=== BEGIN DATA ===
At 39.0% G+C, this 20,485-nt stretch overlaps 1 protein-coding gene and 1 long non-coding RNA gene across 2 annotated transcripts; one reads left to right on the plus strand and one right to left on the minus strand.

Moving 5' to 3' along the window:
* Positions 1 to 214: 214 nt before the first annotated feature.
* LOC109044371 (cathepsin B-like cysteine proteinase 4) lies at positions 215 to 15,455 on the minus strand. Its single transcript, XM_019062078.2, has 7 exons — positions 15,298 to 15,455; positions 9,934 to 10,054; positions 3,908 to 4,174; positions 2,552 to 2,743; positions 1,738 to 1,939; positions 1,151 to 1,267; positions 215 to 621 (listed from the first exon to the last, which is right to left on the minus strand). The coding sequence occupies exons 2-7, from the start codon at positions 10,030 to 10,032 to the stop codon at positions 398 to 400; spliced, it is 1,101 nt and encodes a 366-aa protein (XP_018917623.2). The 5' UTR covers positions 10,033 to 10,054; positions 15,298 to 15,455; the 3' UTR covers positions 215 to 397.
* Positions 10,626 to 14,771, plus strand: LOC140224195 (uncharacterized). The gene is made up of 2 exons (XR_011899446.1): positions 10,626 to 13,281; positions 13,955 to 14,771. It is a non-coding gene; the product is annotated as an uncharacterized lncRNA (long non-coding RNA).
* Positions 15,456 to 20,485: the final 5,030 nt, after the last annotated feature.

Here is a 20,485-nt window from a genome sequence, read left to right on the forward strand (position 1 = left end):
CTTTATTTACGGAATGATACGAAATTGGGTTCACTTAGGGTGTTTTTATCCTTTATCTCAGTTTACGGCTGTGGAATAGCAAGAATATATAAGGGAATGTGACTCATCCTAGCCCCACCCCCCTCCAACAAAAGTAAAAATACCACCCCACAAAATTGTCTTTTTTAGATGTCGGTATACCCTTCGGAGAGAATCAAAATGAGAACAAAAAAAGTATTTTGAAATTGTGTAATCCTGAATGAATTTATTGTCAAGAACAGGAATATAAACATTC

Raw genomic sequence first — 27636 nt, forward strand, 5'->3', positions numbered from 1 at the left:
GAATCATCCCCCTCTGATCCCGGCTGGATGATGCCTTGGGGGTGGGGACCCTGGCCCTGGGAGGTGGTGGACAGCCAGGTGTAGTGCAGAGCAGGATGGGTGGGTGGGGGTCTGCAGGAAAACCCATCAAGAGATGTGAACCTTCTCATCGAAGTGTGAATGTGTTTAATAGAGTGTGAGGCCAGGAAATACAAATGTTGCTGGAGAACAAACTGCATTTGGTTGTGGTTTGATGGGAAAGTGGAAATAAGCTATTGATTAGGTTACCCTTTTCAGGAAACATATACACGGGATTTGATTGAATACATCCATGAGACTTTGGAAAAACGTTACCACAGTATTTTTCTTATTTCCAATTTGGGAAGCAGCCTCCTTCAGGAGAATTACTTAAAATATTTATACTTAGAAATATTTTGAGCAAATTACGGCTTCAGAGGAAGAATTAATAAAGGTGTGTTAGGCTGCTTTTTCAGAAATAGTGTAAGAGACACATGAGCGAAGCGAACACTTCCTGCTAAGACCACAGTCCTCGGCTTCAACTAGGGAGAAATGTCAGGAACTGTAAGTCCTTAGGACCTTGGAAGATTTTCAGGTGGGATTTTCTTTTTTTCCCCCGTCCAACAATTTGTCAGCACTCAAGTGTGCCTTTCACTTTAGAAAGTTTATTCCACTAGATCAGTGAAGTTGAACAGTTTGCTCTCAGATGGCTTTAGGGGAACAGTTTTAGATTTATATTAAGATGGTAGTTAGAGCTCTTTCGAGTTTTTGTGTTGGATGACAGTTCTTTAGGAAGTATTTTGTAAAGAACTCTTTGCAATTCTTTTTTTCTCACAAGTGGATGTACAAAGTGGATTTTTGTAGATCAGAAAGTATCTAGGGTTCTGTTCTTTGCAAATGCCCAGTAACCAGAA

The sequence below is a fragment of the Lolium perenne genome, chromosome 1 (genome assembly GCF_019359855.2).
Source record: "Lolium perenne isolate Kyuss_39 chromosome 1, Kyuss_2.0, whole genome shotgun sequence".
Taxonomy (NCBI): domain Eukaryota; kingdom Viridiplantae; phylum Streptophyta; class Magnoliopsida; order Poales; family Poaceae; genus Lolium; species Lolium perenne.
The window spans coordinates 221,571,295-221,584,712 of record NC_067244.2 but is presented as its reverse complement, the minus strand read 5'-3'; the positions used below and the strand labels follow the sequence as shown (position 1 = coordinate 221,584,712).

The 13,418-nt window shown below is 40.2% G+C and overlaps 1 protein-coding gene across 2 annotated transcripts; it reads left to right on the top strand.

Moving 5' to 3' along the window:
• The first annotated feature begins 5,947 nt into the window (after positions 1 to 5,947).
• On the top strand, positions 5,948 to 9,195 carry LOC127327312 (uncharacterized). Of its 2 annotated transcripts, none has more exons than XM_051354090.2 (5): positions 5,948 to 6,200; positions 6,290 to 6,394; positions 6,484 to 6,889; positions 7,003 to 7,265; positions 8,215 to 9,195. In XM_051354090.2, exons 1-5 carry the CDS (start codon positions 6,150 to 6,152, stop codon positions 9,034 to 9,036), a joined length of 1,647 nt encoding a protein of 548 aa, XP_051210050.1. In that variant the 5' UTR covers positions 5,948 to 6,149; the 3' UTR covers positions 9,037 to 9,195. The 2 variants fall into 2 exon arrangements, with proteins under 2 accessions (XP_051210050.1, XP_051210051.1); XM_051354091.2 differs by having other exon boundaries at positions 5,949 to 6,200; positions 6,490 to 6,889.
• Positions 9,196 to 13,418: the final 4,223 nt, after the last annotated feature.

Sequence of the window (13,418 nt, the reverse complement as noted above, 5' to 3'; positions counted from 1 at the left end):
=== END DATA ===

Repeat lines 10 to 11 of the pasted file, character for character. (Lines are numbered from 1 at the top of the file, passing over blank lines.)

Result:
GAATCATCCCCCTCTGATCCCGGCTGGATGATGCCTTGGGGGTGGGGACCCTGGCCCTGGGAGGTGGTGGACAGCCAGGTGTAGTGCAGAGCAGGATGGGTGGGTGGGGGTCTGCAGGAAAACCCATCAAGAGATGTGAACCTTCTCATCGAAGTGTGAATGTGTTTAATAGAGTGTGAGGCCAGGAAATACAAATGTTGCTGGAGAACAAACTGCATTTGGTTGTGGTTTGATGGGAAAGTGGAAATAAGCTATTGATTAGGTTACCCTTTTCAGGAAACATATACACGGGATTTGATTGAATACATCCATGAGACTTTGGAAAAACGTTACCACAGTATTTTTCTTATTTCCAATTTGGGAAGCAGCCTCCTTCAGGAGAATTACTTAAAATATTTATACTTAGAAATATTTTGAGCAAATTACGGCTTCAGAGGAAGAATTAATAAAGGTGTGTTAGGCTGCTTTTTCAGAAATAGTGTAAGAGACACATGAGCGAAGCGAACACTTCCTGCTAAGACCACAGTCCTCGGCTTCAACTAGGGAGAAATGTCAGGAACTGTAAGTCCTTAGGACCTTGGAAGATTTTCAGGTGGGATTTTCTTTTTTTCCCCCGTCCAACAATTTGTCAGCACTCAAGTGTGCCTTTCACTTTAGAAAGTTTATTCCACTAGATCAGTGAAGTTGAACAGTTTGCTCTCAGATGGCTTTAGGGGAACAGTTTTAGATTTATATTAAGATGGTAGTTAGAGCTCTTTCGAGTTTTTGTGTTGGATGACAGTTCTTTAGGAAGTATTTTGTAAAGAACTCTTTGCAATTCTTTTTTTCTCACAAGTGGATGTACAAAGTGGATTTTTGTAGATCAGAAAGTATCTAGGGTTCTGTTCTTTGCAAATGCCCAGTAACCAGAA

The sequence below is a fragment of the Lolium perenne genome, chromosome 1 (genome assembly GCF_019359855.2).